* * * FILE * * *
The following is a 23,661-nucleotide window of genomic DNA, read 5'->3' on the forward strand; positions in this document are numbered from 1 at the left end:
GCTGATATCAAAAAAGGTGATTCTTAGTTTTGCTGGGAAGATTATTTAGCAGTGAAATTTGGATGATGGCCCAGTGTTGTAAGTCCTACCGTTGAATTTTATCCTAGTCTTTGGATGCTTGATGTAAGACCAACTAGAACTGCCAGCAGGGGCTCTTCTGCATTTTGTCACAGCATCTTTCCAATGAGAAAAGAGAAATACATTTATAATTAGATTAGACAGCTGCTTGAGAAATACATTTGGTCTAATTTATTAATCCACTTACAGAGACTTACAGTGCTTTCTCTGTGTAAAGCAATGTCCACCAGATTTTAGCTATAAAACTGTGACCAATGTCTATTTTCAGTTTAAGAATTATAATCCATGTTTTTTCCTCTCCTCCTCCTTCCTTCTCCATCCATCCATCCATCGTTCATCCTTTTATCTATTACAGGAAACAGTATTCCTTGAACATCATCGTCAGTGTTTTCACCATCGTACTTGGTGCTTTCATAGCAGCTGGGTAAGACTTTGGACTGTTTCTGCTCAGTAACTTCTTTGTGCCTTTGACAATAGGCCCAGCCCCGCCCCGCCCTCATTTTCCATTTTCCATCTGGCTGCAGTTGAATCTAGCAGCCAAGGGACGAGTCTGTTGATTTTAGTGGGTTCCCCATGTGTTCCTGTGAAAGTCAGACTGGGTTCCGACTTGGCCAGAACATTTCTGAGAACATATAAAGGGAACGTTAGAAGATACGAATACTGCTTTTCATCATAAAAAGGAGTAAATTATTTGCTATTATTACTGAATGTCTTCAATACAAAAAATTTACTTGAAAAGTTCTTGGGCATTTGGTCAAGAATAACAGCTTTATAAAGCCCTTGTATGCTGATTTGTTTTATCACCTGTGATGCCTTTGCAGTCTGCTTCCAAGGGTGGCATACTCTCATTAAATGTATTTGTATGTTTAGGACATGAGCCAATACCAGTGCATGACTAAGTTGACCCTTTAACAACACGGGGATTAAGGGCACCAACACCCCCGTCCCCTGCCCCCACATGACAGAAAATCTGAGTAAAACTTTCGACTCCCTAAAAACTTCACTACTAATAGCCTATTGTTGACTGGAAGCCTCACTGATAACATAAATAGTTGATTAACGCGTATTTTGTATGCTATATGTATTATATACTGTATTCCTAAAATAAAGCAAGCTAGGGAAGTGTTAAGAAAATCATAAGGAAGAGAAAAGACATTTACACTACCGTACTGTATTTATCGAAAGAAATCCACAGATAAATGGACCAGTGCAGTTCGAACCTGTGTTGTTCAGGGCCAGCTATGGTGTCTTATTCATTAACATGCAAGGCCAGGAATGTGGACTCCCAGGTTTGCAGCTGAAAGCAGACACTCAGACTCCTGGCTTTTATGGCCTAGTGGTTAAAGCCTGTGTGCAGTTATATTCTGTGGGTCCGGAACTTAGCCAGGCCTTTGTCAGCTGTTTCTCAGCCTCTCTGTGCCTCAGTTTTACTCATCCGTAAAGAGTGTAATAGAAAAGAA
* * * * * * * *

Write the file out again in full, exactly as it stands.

The following is a 23,661-nucleotide window of genomic DNA, read 5'->3' on the forward strand; positions in this document are numbered from 1 at the left end:
GCTGATATCAAAAAAGGTGATTCTTAGTTTTGCTGGGAAGATTATTTAGCAGTGAAATTTGGATGATGGCCCAGTGTTGTAAGTCCTACCGTTGAATTTTATCCTAGTCTTTGGATGCTTGATGTAAGACCAACTAGAACTGCCAGCAGGGGCTCTTCTGCATTTTGTCACAGCATCTTTCCAATGAGAAAAGAGAAATACATTTATAATTAGATTAGACAGCTGCTTGAGAAATACATTTGGTCTAATTTATTAATCCACTTACAGAGACTTACAGTGCTTTCTCTGTGTAAAGCAATGTCCACCAGATTTTAGCTATAAAACTGTGACCAATGTCTATTTTCAGTTTAAGAATTATAATCCATGTTTTTTCCTCTCCTCCTCCTTCCTTCTCCATCCATCCATCCATCGTTCATCCTTTTATCTATTACAGGAAACAGTATTCCTTGAACATCATCGTCAGTGTTTTCACCATCGTACTTGGTGCTTTCATAGCAGCTGGGTAAGACTTTGGACTGTTTCTGCTCAGTAACTTCTTTGTGCCTTTGACAATAGGCCCAGCCCCGCCCCGCCCTCATTTTCCATTTTCCATCTGGCTGCAGTTGAATCTAGCAGCCAAGGGACGAGTCTGTTGATTTTAGTGGGTTCCCCATGTGTTCCTGTGAAAGTCAGACTGGGTTCCGACTTGGCCAGAACATTTCTGAGAACATATAAAGGGAACGTTAGAAGATACGAATACTGCTTTTCATCATAAAAAGGAGTAAATTATTTGCTATTATTACTGAATGTCTTCAATACAAAAAATTTACTTGAAAAGTTCTTGGGCATTTGGTCAAGAATAACAGCTTTATAAAGCCCTTGTATGCTGATTTGTTTTATCACCTGTGATGCCTTTGCAGTCTGCTTCCAAGGGTGGCATACTCTCATTAAATGTATTTGTATGTTTAGGACATGAGCCAATACCAGTGCATGACTAAGTTGACCCTTTAACAACACGGGGATTAAGGGCACCAACACCCCCGTCCCCTGCCCCCACATGACAGAAAATCTGAGTAAAACTTTCGACTCCCTAAAAACTTCACTACTAATAGCCTATTGTTGACTGGAAGCCTCACTGATAACATAAATAGTTGATTAACGCGTATTTTGTATGCTATATGTATTATATACTGTATTCCTAAAATAAAGCAAGCTAGGGAAGTGTTAAGAAAATCATAAGGAAGAGAAAAGACATTTACACTACCGTACTGTATTTATCGAAAGAAATCCACAGATAAATGGACCAGTGCAGTTCGAACCTGTGTTGTTCAGGGCCAGCTATGGTGTCTTATTCATTAACATGCAAGGCCAGGAATGTGGACTCCCAGGTTTGCAGCTGAAAGCAGACACTCAGACTCCTGGCTTTTATGGCCTAGTGGTTAAAGCCTGTGTGCAGTTATATTCTGTGGGTCCGGAACTTAGCCAGGCCTTTGTCAGCTGTTTCTCAGCCTCTCTGTGCCTCAGTTTTACTCATCCGTAAAGAGTGTAATAGAAAAGAA